''All that is necessary for the triumph of evil is that good men do nothing'' - Edmund Burke


S I E R R A  H E R A L D

Vol XII No 3

The tendency sometimes to protect perpetrators for the sake of peace...doesn't help society. Impunity should not be allowed to stand. - Kofi Annan on Waki report

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Thursday November 3, 2016 - Where the rule of law reigns, democracy flourishes as UK government loses case in court over triggering moves to start the process of leaving the European Union.PM Theresa May loses battle over MPs debate on Brexit

In what has been seen as a landmark ruling, the High Court has ruled that Parliament needed to have a say before the government of Prime Minister Theresa May can trigger the process of leaving the European Union as voted by UK citizens during the historic referendum on whether the UK should stay in or leave the EU.

The results across the UK showed an overall vote in favour of leaving (52% for leaving and 48% for staying) but before starting the formal process of leaving negotiations have to be made between the government and the European Union before the formal separation process begins with the triggering of the much talked about Article 50.

The Theresa May government had resisted a Commons debate on the issue insisting that the people, in their vote, had decided that the UK should leave and that Brexit (Britain exiting the European Union) should be just that - leaving the European Union without the benefit of Parliamentary debate and input that would help guide the government in moves to start the formal process of leaving the European Union. (On this page - you will find today's judgement and summary)

The BBC reported today's ruling thus -

"Investment manager Gina Miller, who brought the case, said outside the High Court that the government should make the "wise decision of not appealing".

She said: "The result today is about all of us. It's not about me or my team. It's about our United Kingdom and all our futures."

Government lawyers had argued that prerogative powers were a legitimate way to give effect "to the will of the people".

But the Lord Chief Justice, Lord Thomas of Cwmgiedd, declared:

"The government does not have power under the Crown's prerogative to give notice pursuant to Article 50 for the UK to withdraw from the European Union." The three judges looking at the case found there was no constitutional convention of the royal prerogative - powers used by ministers - being used in legislation relating to the EU.

They added that triggering Article 50 would fundamentally change UK people's rights - and that the government cannot change or do away with rights under UK law unless Parliament gives it authority to do so. Calling the case "a pure question of law", Lord Thomas said: "The court is not concerned with and does not express any view about the merits of leaving the European Union: that is a political issue."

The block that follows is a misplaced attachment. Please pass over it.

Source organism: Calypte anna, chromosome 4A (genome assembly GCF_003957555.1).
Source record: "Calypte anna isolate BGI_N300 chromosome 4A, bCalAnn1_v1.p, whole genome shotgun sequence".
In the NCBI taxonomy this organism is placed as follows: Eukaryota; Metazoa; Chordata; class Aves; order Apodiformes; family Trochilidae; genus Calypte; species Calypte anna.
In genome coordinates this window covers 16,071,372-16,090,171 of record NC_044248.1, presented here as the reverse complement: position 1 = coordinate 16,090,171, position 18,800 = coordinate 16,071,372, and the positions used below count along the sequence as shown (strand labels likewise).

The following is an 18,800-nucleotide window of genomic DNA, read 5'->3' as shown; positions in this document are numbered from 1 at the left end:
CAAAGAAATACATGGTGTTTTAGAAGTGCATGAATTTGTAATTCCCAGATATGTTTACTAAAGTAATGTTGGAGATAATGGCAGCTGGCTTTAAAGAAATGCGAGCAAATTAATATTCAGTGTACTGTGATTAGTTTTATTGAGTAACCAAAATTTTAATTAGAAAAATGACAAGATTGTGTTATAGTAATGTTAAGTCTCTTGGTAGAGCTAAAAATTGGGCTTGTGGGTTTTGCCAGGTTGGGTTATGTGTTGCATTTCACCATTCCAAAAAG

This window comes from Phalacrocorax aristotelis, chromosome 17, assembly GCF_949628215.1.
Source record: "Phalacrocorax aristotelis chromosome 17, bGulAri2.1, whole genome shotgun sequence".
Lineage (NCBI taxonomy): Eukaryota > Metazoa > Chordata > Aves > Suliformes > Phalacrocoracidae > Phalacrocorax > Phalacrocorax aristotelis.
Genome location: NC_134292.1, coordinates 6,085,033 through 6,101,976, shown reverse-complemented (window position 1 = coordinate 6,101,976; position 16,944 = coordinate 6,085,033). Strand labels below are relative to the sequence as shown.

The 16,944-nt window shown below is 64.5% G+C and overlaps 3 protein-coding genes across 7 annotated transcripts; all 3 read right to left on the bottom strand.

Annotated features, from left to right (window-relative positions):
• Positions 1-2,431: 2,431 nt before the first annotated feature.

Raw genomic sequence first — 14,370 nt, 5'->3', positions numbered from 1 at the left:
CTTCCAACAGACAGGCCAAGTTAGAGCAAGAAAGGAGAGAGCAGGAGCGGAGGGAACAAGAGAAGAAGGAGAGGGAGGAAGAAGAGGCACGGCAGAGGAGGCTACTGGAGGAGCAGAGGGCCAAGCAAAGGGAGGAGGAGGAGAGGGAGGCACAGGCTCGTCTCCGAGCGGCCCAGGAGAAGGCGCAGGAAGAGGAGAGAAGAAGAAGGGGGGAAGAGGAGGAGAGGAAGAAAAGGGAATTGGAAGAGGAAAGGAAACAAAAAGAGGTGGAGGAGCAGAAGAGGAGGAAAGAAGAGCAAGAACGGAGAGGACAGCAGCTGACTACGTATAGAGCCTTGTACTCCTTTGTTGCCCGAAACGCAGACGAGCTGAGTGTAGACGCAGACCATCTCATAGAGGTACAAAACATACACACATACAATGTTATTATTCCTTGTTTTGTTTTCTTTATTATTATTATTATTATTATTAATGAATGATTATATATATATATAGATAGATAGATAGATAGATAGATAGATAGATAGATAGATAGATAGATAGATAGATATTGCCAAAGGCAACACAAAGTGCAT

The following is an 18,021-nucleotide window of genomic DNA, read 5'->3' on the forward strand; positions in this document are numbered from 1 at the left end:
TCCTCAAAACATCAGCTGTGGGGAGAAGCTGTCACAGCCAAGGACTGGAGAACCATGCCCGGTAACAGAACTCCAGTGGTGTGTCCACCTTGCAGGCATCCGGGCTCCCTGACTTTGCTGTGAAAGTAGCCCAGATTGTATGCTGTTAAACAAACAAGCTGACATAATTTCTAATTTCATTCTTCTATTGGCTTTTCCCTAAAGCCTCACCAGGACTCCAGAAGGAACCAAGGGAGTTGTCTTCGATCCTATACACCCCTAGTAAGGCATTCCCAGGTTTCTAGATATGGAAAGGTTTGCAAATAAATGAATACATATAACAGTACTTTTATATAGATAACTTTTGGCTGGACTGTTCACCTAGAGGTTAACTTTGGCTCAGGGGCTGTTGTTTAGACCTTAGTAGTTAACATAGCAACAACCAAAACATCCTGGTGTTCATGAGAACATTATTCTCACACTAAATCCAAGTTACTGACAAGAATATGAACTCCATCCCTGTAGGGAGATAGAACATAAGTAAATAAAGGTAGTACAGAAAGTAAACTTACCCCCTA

A statement is to be made to MPs on Monday but the government says it has no intention of letting the judgement "derail Article 50 or the timetable we have set out". Brexit Secretary David Davis said he presumed the court ruling meant an act of Parliament would be required to trigger Article 50 - so would be subject to approval by both MPs and peers.

But the government was going to contest that view in an appeal, and said the referendum was held only following "a six-to-one vote in the Commons to give the decision to the British people". "The people are the ones Parliament represents - 17.4m of them, the biggest mandate in history, voted for us to leave the European Union. We are going to deliver on that mandate in the best way possible for the British national interest," he told the BBC.

The government expressed its disappointment at today's ruling but stated it would be appealing to the Supreme Court. This is what the separation of powers in a democracy and the realm of good governance are all about.

Can you imagine this happening in the fiefdom of the rat with a compromised not fit for purpose Supreme Court?

No way. The rat is judge, jury and executioner - thanks to a hopeless bunch of self-serving un-honourables called Parliament and a Judiciary that fears its own shadow and has made itself a laughing stock in the annals of jurisprudence.

The New Statesman had a headline - "Government loses battle to trigger Article 50 without consulting Parliament" and continues -

"MPs campaigning against a hard Brexit are cheering a High Court ruling that the government cannot trigger Article 50 without parliamentary permission. Theresa May's government, formed in the aftermath of the Brexit vote, claimed it could trigger Article 50 without parliamentary approval, through the use of a Royal Prerogative.

Its argument hinged on the 1972 European Communities Act, which it said gave provision for acting in this manner. But the court said it did not accept the argument put forward by the government, and found "nothing" in the text of the 1972 Act to support it.